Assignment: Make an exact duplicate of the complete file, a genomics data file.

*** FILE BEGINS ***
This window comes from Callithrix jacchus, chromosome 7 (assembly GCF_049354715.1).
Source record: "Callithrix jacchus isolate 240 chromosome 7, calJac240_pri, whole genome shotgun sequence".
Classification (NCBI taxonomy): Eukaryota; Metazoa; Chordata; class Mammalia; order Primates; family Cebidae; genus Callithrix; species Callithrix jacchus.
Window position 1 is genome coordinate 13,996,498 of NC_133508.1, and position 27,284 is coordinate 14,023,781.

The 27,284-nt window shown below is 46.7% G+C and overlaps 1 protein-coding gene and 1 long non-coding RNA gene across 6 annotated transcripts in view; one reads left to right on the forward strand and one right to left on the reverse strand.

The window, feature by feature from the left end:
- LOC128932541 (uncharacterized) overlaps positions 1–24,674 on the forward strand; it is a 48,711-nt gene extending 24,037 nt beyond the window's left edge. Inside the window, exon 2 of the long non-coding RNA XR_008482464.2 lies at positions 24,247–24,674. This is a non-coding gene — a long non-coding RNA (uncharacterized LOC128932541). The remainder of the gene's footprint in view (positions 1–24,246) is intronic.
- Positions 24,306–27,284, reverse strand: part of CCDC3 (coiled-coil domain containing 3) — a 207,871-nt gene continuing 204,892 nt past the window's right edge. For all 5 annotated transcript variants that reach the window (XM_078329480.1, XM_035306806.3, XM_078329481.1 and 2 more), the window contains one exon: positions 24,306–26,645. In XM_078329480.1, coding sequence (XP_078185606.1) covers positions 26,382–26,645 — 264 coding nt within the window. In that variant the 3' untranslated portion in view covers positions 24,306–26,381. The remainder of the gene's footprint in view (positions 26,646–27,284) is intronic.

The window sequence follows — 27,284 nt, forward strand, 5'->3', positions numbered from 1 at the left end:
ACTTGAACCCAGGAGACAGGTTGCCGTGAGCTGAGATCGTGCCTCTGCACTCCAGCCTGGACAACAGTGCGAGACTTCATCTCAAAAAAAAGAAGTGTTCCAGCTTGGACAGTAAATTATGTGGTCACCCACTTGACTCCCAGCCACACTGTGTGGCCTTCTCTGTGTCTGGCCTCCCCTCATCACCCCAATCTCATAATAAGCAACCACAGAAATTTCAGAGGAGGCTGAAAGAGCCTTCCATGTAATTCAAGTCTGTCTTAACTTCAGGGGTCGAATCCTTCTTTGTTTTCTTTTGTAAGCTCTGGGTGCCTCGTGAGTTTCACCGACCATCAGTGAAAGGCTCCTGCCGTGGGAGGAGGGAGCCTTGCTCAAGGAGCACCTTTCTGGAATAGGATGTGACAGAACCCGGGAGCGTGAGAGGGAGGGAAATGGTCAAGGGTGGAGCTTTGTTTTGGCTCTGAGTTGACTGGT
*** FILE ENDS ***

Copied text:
This window comes from Callithrix jacchus, chromosome 7 (assembly GCF_049354715.1).
Source record: "Callithrix jacchus isolate 240 chromosome 7, calJac240_pri, whole genome shotgun sequence".
Classification (NCBI taxonomy): Eukaryota; Metazoa; Chordata; class Mammalia; order Primates; family Cebidae; genus Callithrix; species Callithrix jacchus.
Window position 1 is genome coordinate 13,996,498 of NC_133508.1, and position 27,284 is coordinate 14,023,781.

The 27,284-nt window shown below is 46.7% G+C and overlaps 1 protein-coding gene and 1 long non-coding RNA gene across 6 annotated transcripts in view; one reads left to right on the forward strand and one right to left on the reverse strand.

The window, feature by feature from the left end:
- LOC128932541 (uncharacterized) overlaps positions 1–24,674 on the forward strand; it is a 48,711-nt gene extending 24,037 nt beyond the window's left edge. Inside the window, exon 2 of the long non-coding RNA XR_008482464.2 lies at positions 24,247–24,674. This is a non-coding gene — a long non-coding RNA (uncharacterized LOC128932541). The remainder of the gene's footprint in view (positions 1–24,246) is intronic.
- Positions 24,306–27,284, reverse strand: part of CCDC3 (coiled-coil domain containing 3) — a 207,871-nt gene continuing 204,892 nt past the window's right edge. For all 5 annotated transcript variants that reach the window (XM_078329480.1, XM_035306806.3, XM_078329481.1 and 2 more), the window contains one exon: positions 24,306–26,645. In XM_078329480.1, coding sequence (XP_078185606.1) covers positions 26,382–26,645 — 264 coding nt within the window. In that variant the 3' untranslated portion in view covers positions 24,306–26,381. The remainder of the gene's footprint in view (positions 26,646–27,284) is intronic.

The window sequence follows — 27,284 nt, forward strand, 5'->3', positions numbered from 1 at the left end:
ACTTGAACCCAGGAGACAGGTTGCCGTGAGCTGAGATCGTGCCTCTGCACTCCAGCCTGGACAACAGTGCGAGACTTCATCTCAAAAAAAAGAAGTGTTCCAGCTTGGACAGTAAATTATGTGGTCACCCACTTGACTCCCAGCCACACTGTGTGGCCTTCTCTGTGTCTGGCCTCCCCTCATCACCCCAATCTCATAATAAGCAACCACAGAAATTTCAGAGGAGGCTGAAAGAGCCTTCCATGTAATTCAAGTCTGTCTTAACTTCAGGGGTCGAATCCTTCTTTGTTTTCTTTTGTAAGCTCTGGGTGCCTCGTGAGTTTCACCGACCATCAGTGAAAGGCTCCTGCCGTGGGAGGAGGGAGCCTTGCTCAAGGAGCACCTTTCTGGAATAGGATGTGACAGAACCCGGGAGCGTGAGAGGGAGGGAAATGGTCAAGGGTGGAGCTTTGTTTTGGCTCTGAGTTGACTGGT